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Plant Sciences and Entomology


Introduced European genotypes of Phragmites australis are invasive and widespread in North America. Decades of management using herbicide and other means have failed to control the species and its range and populations continue to expand. Allowing continued invasion threatens native wetland biota and an endemic North American subspecies Phragmites australis americanus. The lack of conventional management to control introduced P. australis triggered research to assess host specificity of two European noctuid moths, Archanara geminipuncta and Archanara neurica. These two species are considered particularly promising potential biocontrol agents for introduced P. australis. Here we provide the complete and approved list of test plants used to assess host specificity of A. geminipuncta and A. neurica. This includes data on neonate larval acceptance and survival under no-choice conditions, and oviposition tests for all plant species tested, including for different Phragmites subspecies currently occurring in North America. We further provide temperature profiles of select cities in the temperate native European distribution of the two noctuids and those in southern US climates. We used these long-term temperature records to assess whether overwintering eggs of A. geminipuncta and A. neurica can survive under climate conditions typical for the Gulf Coast region in North America. This data article refers to “Host specificity and risk assessment of Archanara geminipuncta and Archanara neurica, two potential biocontrol agents for invasive Phragmites australis in North America Biol. Control (2018)”.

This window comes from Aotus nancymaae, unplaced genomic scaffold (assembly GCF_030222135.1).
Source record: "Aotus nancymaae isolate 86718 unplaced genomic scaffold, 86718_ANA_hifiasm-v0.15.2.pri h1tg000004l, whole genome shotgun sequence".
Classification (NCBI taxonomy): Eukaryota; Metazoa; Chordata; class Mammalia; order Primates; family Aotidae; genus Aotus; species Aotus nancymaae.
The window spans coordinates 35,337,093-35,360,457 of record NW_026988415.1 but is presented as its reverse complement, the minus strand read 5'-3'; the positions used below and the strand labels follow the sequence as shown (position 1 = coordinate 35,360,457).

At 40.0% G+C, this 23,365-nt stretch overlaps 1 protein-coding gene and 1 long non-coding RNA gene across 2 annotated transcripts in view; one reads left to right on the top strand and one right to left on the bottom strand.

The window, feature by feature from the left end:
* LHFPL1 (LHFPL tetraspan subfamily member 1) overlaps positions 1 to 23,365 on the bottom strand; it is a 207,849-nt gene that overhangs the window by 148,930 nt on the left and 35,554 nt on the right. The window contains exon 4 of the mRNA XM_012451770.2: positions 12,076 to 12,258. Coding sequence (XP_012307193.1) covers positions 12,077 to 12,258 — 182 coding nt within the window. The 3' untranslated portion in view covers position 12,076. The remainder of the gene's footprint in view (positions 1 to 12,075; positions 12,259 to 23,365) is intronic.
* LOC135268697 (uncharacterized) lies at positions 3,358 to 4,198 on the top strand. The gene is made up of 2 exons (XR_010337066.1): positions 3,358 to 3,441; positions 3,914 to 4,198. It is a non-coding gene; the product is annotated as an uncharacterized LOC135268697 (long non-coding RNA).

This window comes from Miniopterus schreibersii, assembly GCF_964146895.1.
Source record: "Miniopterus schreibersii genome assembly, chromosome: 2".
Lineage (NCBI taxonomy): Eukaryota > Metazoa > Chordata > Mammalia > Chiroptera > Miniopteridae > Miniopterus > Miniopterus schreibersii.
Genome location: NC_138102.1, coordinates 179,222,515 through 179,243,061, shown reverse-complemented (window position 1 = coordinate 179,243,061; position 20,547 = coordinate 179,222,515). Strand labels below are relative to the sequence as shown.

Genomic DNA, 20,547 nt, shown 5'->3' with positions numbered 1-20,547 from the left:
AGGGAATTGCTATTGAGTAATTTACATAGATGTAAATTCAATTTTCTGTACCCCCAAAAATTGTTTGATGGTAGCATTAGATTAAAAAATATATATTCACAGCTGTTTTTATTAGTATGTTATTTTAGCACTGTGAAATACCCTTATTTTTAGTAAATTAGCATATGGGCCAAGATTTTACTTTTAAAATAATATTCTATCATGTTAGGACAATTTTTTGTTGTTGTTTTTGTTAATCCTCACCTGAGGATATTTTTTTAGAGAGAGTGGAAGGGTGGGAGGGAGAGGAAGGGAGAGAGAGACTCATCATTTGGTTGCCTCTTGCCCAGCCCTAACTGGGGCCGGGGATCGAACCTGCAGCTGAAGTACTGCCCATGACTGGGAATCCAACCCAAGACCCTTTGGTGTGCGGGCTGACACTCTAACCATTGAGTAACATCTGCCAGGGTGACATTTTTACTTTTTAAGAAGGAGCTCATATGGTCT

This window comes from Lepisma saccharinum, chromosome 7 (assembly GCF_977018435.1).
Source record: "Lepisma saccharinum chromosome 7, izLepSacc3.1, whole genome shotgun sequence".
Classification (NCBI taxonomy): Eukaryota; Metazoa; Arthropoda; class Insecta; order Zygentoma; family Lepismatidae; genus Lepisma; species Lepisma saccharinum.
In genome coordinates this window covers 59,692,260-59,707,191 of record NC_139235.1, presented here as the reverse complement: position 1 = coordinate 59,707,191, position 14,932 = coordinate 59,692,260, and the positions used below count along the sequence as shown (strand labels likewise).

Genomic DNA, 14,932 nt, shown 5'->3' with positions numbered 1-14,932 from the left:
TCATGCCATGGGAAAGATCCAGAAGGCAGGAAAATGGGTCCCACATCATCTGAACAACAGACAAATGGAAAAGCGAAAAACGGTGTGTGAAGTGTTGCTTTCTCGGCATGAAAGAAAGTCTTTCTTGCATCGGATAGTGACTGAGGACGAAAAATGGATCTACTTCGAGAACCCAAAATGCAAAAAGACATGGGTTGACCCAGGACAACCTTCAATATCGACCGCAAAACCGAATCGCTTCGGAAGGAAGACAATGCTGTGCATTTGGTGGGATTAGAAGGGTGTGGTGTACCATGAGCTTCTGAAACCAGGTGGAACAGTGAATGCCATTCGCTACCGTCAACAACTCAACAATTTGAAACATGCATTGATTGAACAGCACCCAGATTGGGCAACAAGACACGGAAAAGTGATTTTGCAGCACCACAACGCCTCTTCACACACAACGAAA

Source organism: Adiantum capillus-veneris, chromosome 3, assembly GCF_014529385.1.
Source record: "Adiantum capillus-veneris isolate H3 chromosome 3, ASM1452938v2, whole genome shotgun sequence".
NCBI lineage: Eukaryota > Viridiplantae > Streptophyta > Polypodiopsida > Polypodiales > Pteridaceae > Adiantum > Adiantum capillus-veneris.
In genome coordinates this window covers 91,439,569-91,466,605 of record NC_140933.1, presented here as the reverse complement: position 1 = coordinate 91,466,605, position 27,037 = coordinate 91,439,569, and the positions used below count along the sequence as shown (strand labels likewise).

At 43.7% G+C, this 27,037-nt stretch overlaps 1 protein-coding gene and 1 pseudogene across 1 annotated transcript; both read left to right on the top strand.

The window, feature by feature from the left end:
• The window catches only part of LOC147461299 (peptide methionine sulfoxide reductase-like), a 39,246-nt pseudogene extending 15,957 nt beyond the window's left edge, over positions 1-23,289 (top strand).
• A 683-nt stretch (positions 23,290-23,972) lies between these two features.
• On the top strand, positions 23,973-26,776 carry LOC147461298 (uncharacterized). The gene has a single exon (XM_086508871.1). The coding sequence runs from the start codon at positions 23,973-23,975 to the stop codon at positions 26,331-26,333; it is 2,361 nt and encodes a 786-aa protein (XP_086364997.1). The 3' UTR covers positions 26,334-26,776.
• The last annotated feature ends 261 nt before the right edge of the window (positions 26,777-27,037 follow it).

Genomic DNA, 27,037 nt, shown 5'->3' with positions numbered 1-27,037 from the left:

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Data in Brief



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This work is licensed under a Creative Commons Attribution 4.0 License.